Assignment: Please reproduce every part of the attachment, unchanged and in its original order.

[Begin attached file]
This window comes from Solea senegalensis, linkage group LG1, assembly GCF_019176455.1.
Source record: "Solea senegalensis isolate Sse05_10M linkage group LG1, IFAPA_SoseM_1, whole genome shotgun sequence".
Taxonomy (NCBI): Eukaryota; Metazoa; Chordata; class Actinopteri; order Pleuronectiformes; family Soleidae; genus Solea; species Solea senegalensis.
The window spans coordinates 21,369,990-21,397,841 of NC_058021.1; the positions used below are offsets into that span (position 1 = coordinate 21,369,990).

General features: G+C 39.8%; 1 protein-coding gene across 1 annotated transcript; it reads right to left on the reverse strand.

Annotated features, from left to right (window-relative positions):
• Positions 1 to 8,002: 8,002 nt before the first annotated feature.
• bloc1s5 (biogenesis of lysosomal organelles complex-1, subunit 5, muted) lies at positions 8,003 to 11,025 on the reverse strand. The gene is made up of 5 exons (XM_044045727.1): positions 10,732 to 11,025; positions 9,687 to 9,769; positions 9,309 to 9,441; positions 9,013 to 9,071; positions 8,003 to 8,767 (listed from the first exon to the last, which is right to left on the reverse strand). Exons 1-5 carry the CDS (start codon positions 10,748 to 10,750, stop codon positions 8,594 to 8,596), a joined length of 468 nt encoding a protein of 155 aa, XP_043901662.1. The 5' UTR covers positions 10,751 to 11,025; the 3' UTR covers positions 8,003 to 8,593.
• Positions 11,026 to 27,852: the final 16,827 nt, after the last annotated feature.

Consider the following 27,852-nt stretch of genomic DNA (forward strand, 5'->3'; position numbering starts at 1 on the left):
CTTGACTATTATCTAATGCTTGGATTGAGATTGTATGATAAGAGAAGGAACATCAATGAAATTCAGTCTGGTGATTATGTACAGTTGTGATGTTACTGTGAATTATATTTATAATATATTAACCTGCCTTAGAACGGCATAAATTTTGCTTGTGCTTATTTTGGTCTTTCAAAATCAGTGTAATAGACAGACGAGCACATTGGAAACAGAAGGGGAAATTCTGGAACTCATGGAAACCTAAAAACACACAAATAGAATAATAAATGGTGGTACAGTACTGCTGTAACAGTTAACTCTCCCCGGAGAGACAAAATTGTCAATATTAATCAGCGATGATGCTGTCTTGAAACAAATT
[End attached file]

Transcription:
This window comes from Solea senegalensis, linkage group LG1, assembly GCF_019176455.1.
Source record: "Solea senegalensis isolate Sse05_10M linkage group LG1, IFAPA_SoseM_1, whole genome shotgun sequence".
Taxonomy (NCBI): Eukaryota; Metazoa; Chordata; class Actinopteri; order Pleuronectiformes; family Soleidae; genus Solea; species Solea senegalensis.
The window spans coordinates 21,369,990-21,397,841 of NC_058021.1; the positions used below are offsets into that span (position 1 = coordinate 21,369,990).

General features: G+C 39.8%; 1 protein-coding gene across 1 annotated transcript; it reads right to left on the reverse strand.

Annotated features, from left to right (window-relative positions):
• Positions 1 to 8,002: 8,002 nt before the first annotated feature.
• bloc1s5 (biogenesis of lysosomal organelles complex-1, subunit 5, muted) lies at positions 8,003 to 11,025 on the reverse strand. The gene is made up of 5 exons (XM_044045727.1): positions 10,732 to 11,025; positions 9,687 to 9,769; positions 9,309 to 9,441; positions 9,013 to 9,071; positions 8,003 to 8,767 (listed from the first exon to the last, which is right to left on the reverse strand). Exons 1-5 carry the CDS (start codon positions 10,748 to 10,750, stop codon positions 8,594 to 8,596), a joined length of 468 nt encoding a protein of 155 aa, XP_043901662.1. The 5' UTR covers positions 10,751 to 11,025; the 3' UTR covers positions 8,003 to 8,593.
• Positions 11,026 to 27,852: the final 16,827 nt, after the last annotated feature.

Consider the following 27,852-nt stretch of genomic DNA (forward strand, 5'->3'; position numbering starts at 1 on the left):
CTTGACTATTATCTAATGCTTGGATTGAGATTGTATGATAAGAGAAGGAACATCAATGAAATTCAGTCTGGTGATTATGTACAGTTGTGATGTTACTGTGAATTATATTTATAATATATTAACCTGCCTTAGAACGGCATAAATTTTGCTTGTGCTTATTTTGGTCTTTCAAAATCAGTGTAATAGACAGACGAGCACATTGGAAACAGAAGGGGAAATTCTGGAACTCATGGAAACCTAAAAACACACAAATAGAATAATAAATGGTGGTACAGTACTGCTGTAACAGTTAACTCTCCCCGGAGAGACAAAATTGTCAATATTAATCAGCGATGATGCTGTCTTGAAACAAATT